2017 was a year of amazing music! These are WSOE’s choices for the best albums of the year! Listen to our “Best of 2017” playlist on Spotify.
“The OOZ” is fully one of the best improvements on a successful formula that has come out of music in recent years. Archy Marshall hits us with all his classic lyrical themes and sounds, still singing about dark themes over often jazzy instrumentation, but adding color to every aspect of it. The instrumentation on “The OOZ” is more dense and varied than anything we’ve heard from Marshall yet. He manages to pull off another very long album, but now does so without filler or dragging music.
The immediate appeal of the album is undeniable, with fast-paced highlights such as “Dum Surfer” or “Emergency Blimp.” What’s more, where past work has failed to inspire relistening due to long sections of slow and low key tracks, Marshall has installed psychedelic and unexpected soundscapes that are worth really digging into.
“The OOZ” is a spectacular journey, marked by anxiety, honesty, and eclectic tastes. It shows a young artist beginning to fully grasp his full potential in a long format piece. [Patrick Larsen]
Recommended if you like: John Maus, Destroyer, Ratking
Listen to: “Dum Surfer”
There was a good chance that Robin Pecknold would have walked away from music completely at any point during Fleet Foxes’ five-year hiatus. Thankfully he didn’t, and Fleet Foxes returned to release their most dark and complex work to date.
A lot has changed since when “Helplessness Blues,” Fleet Foxes’ sophomore album, was released in 2011. Namely, the indie-folk groups Fleet Foxes were often associated with are mostly a thing of the past now. Although I adore the first two Fleet Foxes records, they needed to do something different to preserve their relevancy, and “Crack-Up” does just that.
Pecknold’s lyrics on “Crack-Up” are direct enough to elicit enormous sing-a-longs and fervorous responses, and intricate enough where you will spend hours poring over lyric sheets hoping to unravel its lush imagery and symbolism. The instrumental composition is magnificently audacious. Everything perfectly compliments the worlds he creates with his lyrics.
Fleet Foxes did not simply return in 2017; they reminded us why they were one of the most talked about bands at the turn of the decade and secured that same buzz for years to come. [Thomas Coogan]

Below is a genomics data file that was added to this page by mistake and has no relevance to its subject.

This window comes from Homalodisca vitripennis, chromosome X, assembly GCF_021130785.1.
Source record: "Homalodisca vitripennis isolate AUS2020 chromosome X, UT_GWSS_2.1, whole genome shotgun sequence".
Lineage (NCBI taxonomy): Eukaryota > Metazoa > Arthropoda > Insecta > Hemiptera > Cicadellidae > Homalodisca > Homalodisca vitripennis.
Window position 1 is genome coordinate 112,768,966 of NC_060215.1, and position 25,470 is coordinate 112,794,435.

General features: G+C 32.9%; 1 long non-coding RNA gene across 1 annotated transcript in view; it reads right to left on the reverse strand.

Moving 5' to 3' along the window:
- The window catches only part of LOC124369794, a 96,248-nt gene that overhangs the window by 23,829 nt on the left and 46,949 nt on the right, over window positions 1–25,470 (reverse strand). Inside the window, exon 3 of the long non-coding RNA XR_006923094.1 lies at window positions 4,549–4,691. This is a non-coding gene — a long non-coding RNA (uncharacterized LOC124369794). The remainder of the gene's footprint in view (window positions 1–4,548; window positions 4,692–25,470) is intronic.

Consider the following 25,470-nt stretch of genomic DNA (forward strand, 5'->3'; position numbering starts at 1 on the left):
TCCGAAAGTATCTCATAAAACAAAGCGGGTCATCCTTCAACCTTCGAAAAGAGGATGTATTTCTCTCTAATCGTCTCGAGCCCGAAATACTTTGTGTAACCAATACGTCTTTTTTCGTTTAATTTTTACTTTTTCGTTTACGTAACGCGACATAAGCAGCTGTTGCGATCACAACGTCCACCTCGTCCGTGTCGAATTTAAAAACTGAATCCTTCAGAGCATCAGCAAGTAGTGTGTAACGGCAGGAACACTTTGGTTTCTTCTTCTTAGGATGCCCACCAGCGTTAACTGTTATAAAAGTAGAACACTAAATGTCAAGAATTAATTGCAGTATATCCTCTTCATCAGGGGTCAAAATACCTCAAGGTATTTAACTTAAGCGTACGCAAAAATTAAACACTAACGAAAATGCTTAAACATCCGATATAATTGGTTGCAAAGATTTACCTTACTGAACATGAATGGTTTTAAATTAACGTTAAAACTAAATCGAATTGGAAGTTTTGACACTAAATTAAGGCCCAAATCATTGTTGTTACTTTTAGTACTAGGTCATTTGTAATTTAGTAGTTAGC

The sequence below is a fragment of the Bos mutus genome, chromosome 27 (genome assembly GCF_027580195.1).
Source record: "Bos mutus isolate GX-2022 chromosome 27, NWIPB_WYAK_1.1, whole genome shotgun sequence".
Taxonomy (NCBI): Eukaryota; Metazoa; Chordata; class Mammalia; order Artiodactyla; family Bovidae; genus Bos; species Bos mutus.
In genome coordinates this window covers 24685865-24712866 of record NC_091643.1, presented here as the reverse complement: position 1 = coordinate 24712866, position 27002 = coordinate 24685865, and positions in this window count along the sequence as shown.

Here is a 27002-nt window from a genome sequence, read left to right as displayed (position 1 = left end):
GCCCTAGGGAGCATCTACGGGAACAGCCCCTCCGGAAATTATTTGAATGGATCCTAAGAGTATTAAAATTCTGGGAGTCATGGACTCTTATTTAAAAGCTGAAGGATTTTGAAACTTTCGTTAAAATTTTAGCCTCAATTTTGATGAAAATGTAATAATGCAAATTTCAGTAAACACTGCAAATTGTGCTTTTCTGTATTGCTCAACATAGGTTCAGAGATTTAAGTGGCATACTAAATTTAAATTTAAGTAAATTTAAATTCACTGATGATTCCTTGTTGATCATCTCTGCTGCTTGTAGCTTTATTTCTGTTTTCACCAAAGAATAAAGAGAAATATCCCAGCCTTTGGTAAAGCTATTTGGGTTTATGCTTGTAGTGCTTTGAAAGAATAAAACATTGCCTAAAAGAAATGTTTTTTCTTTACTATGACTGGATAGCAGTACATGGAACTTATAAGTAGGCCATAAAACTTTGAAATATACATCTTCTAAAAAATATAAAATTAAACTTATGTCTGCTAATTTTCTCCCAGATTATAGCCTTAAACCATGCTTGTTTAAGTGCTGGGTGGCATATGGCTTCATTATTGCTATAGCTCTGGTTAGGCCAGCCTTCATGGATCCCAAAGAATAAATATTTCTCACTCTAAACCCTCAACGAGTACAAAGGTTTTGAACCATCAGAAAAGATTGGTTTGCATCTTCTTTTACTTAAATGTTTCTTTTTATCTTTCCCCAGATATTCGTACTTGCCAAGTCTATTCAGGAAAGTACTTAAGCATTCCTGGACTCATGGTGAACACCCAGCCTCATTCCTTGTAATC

Recommended if you like: Grizzly Bear, Bon Iver, Dirty Projectors
Listen to: “Third of May / Ōdaigahara”
Oh boy, BROCKHAMPTON! Arguably one of the most unique musical phenomenons to occur in not only hip-hop, but music in general this decade. Dubbed by some at first as a “thinking man’s Odd Future,” after relatively quietly dropping a mixtape called ALL-AMERICAN TRASH in 2016, the boy-band blasted onto the scene May 2017 with the bombastic horrorcore inspired single HEAT. It’s grimy rhythms, accompanied by the eclectic music video and performances (particularly Merlyn’s and Joba’s), captured my attention immediately, but nothing could have prepared me for what would follow.
A few more singles later and we had an album in early June, and immediately we were told there would be a second SATURATION in a month! The first SATURATION was an uneven collection of hardcore hip-hop bangers, gorgeous alt R&B, and catchy pop-rap, with some tracks getting overshadowed by the real heavy hitters. To me, SATURATION II is heavier and much more consistent sequel, upping the production quality, social commentary, and chemistry.
The album opens with GUMMY, which begins with a triumphant string sample before it abruptly transforms into a Kevin Abstract lead trunk knocker. QUEER comes out full speed thanks to Matt’s “Skinny boy, skinny boy, where your muscles at?!” and it combines some industrial hip-hop influence with alt R&B balladry similar to BUMP. SWEET is once again opened excellently by Matt “I love huskies but I feel like a wolf,” and its funky beat almost forges a single as catchy as GOLD, with its slightly weak hook being held up by everyone’s distinct verses (Merlyn and Joba being highlights). Ameer spits solo on the incredibly vitriolic and racially charged TEETH, SWAMP has one of their best ever hooks, and TOKYO hints at the sort of production they’d dive into further on SATURATION III (yeah, there was a third. Three in 6 months). FIGHT is another track that deals with social and existential issues, and is bolstered by Merlyn’s hypnotic hook and the great beat switch up.